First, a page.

Bubble Gum is one of the most awaited films in Telugu as it marks the film debut of anchor Suma’s son, Roshan Kanakala. The youthful drama is directed by Ravikanth Perepu and has been released today. Let’s review it here.
Story: Aadi, portrayed by Roshan Kanakala, and Jhanvi, played by Maanasa Choudhary, hail from disparate socio-economic backgrounds. Aadi is the offspring of a butcher, Chaitu Jonnalagadda, while Jhanvi is the daughter of affluent parents engaged in a long-standing live-in relationship. Aadi aspires to pursue a music career, while Jhanvi is confidently following a clear career path. Despite her initial nonchalant attitude, Jhanvi engages in a playful romantic dalliance with Aadi. However, what seems like a casual affair for her becomes a profound and enduring commitment for him. The rest of the story is about how Aadi handles his breakup, gets back into the game, and proves a point.
Performances: Roshan Kanakala makes his debut with this film and he is impressive. He has been trained well in all departments and that shows on screen. Roshan is very good in the emotional department and also dances well. For his first time, Roshan is pretty good one can say. Maanasa Choudhary also made her debut and was quite beautiful. She does her part well and suits the youthful characters quite well. Harsha Chemudu and Anu Haasan also do their roles pretty well.
Technical Aspects: Sricharan Pakala has composed the music and it is very good. All the songs showcase an attitude and are impressive. The dialogues are the best part of the film and have been written on an impressive note, especially those written for the hero are impressive. The production values of the film are good and so was the production design. The camerawork is also neat and showcases the lifestyles of the rich and famous superbly. The screenplay is routine but the way the point is conveyed has been showcased well.
Analysis: The narrative is laced with situational humor, providing intermittent moments of levity and comic relief. The introduction of Joel adds a dramatic flair, contributing to the film’s dynamic texture. The depiction of high-society culture is handled with a reasonable degree of authenticity, capturing the subtleties of that social milieu. However, the interval scene takes an unforeseen and impactful turn, delivering a visceral blow to Aadi.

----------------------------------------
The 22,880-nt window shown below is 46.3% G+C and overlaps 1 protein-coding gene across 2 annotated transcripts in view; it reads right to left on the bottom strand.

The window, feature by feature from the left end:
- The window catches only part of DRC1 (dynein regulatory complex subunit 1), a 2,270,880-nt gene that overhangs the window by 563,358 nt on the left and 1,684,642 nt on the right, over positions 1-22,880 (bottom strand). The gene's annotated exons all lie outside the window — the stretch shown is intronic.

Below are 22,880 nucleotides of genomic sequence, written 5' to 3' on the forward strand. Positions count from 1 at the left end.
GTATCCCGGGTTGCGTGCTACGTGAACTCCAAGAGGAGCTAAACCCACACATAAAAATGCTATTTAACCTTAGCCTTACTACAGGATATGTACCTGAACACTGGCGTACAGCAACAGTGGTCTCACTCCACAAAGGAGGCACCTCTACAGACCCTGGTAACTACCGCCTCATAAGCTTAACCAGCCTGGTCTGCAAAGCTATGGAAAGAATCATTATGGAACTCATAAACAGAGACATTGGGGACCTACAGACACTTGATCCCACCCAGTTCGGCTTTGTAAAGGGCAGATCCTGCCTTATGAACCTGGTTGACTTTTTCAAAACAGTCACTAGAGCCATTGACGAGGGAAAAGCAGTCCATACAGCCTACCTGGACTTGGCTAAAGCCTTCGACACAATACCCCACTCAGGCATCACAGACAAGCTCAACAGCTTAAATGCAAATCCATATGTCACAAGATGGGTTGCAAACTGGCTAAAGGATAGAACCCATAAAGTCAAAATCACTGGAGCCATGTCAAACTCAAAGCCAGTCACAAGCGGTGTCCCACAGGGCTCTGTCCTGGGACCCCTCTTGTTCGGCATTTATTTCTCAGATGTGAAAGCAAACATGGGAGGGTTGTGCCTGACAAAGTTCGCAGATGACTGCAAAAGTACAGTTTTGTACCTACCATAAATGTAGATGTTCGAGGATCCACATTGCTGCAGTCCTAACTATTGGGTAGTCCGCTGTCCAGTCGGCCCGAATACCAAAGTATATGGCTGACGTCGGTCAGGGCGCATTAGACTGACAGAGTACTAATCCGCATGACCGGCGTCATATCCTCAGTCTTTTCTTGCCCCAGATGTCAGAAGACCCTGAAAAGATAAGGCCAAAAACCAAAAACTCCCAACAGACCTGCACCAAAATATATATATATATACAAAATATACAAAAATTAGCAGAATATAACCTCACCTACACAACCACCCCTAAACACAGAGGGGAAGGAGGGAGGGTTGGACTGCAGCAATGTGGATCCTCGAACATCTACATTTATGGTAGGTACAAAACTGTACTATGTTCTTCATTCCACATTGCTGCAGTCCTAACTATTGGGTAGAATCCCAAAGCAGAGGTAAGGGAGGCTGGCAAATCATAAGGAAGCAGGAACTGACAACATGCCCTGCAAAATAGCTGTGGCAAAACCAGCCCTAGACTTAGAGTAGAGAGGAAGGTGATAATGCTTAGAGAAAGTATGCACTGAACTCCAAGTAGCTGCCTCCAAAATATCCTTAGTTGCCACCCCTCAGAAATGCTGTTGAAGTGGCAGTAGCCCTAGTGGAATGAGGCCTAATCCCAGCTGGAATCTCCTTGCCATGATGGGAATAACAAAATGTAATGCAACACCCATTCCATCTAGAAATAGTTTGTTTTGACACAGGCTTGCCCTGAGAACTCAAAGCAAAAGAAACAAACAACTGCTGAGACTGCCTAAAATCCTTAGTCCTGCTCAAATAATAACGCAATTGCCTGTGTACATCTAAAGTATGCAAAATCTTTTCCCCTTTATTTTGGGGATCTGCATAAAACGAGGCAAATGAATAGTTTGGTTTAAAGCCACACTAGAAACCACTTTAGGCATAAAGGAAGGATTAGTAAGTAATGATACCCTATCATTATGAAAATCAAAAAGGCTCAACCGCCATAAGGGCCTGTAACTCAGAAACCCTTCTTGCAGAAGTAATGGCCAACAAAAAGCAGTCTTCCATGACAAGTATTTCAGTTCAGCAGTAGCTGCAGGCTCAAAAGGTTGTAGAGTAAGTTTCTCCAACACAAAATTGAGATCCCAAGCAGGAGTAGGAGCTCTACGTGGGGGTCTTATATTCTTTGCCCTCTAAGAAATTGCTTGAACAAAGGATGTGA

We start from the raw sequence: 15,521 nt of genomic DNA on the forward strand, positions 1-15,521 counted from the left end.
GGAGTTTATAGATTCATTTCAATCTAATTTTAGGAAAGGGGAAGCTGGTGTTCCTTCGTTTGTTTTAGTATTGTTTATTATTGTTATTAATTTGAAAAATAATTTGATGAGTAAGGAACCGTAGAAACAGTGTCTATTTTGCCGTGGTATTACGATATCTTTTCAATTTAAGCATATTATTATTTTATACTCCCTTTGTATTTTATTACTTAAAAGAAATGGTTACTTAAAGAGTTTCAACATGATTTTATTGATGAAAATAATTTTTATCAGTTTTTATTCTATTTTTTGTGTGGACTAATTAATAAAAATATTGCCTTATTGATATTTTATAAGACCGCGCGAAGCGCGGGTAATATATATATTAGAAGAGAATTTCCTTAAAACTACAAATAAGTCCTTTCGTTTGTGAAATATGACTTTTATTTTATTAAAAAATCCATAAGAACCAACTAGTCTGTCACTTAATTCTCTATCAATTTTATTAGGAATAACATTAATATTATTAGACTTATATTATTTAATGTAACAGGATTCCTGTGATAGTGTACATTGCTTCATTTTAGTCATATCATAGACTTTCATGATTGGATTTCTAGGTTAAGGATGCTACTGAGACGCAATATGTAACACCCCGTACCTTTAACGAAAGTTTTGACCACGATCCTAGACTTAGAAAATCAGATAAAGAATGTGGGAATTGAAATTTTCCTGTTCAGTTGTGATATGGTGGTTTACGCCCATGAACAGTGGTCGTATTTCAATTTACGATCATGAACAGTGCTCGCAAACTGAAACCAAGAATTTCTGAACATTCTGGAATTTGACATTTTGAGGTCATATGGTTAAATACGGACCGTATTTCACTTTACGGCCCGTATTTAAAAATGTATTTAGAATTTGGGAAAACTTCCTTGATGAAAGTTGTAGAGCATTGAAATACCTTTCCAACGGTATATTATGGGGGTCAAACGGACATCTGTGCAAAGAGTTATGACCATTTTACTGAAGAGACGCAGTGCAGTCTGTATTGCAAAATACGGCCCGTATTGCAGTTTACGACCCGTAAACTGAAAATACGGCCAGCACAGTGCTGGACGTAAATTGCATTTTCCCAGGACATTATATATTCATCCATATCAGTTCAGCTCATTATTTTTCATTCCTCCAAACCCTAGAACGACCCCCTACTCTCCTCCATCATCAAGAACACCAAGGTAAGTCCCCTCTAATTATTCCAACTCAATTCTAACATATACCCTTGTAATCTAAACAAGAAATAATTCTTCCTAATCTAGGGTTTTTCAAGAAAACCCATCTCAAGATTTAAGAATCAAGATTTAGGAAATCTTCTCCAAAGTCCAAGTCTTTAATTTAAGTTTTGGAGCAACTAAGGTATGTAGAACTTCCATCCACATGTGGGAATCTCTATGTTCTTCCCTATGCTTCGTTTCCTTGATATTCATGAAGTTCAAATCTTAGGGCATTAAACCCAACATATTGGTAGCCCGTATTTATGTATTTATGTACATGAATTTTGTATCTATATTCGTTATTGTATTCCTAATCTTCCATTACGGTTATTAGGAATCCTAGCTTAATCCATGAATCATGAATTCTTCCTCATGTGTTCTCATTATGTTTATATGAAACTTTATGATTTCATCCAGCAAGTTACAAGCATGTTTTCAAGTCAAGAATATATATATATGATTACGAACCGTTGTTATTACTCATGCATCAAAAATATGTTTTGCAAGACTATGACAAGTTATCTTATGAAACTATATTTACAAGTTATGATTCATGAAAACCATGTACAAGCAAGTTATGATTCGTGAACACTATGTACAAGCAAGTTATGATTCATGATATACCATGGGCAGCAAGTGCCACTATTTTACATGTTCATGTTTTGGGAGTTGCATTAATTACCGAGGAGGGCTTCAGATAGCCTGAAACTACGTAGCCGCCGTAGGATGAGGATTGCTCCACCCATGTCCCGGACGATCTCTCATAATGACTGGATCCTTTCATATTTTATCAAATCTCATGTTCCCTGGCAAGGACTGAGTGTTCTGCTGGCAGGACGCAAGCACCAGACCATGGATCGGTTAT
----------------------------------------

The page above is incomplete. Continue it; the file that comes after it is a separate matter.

Aadi’s basthi mindset shines through convincingly in the film’s initial segments, offering a genuine glimpse into his character and background. Despite the film’s opening shot hinting at the upcoming events, the intensity of Aadi’s experience remains unpredictable, leaving a lasting impression on the audience.
The rom-com scenes in the film adhere to a routine, offering a somewhat fluffy and emotionally detached experience. Janhvi’s sudden change in perspective comes across as fickle, resulting in a character transformation that feels contrived and lacking in authenticity. Her character, unfortunately, falls into the realm of clichés, following a conveniently predictable arc.
Aadi’s expressions of impotent rage feel forced and fail to carry significant weight within the larger narrative. The non-linear narrative employed in the initial segments of the second half lacks imaginative flair, missing an opportunity to bring freshness to the storytelling. Moreover, Aadi’s rise is portrayed in a manner that stretches the bounds of realism, diminishing the credibility of his journey within the storyline.
Verdict: On the whole, Bubble Gum is a coming-of-age youthful drama that has a very routine storyline. What makes it different is the impressive performance by Roshan Kanakala. As an actor he is impressive but the film he has chosen for his debut is not.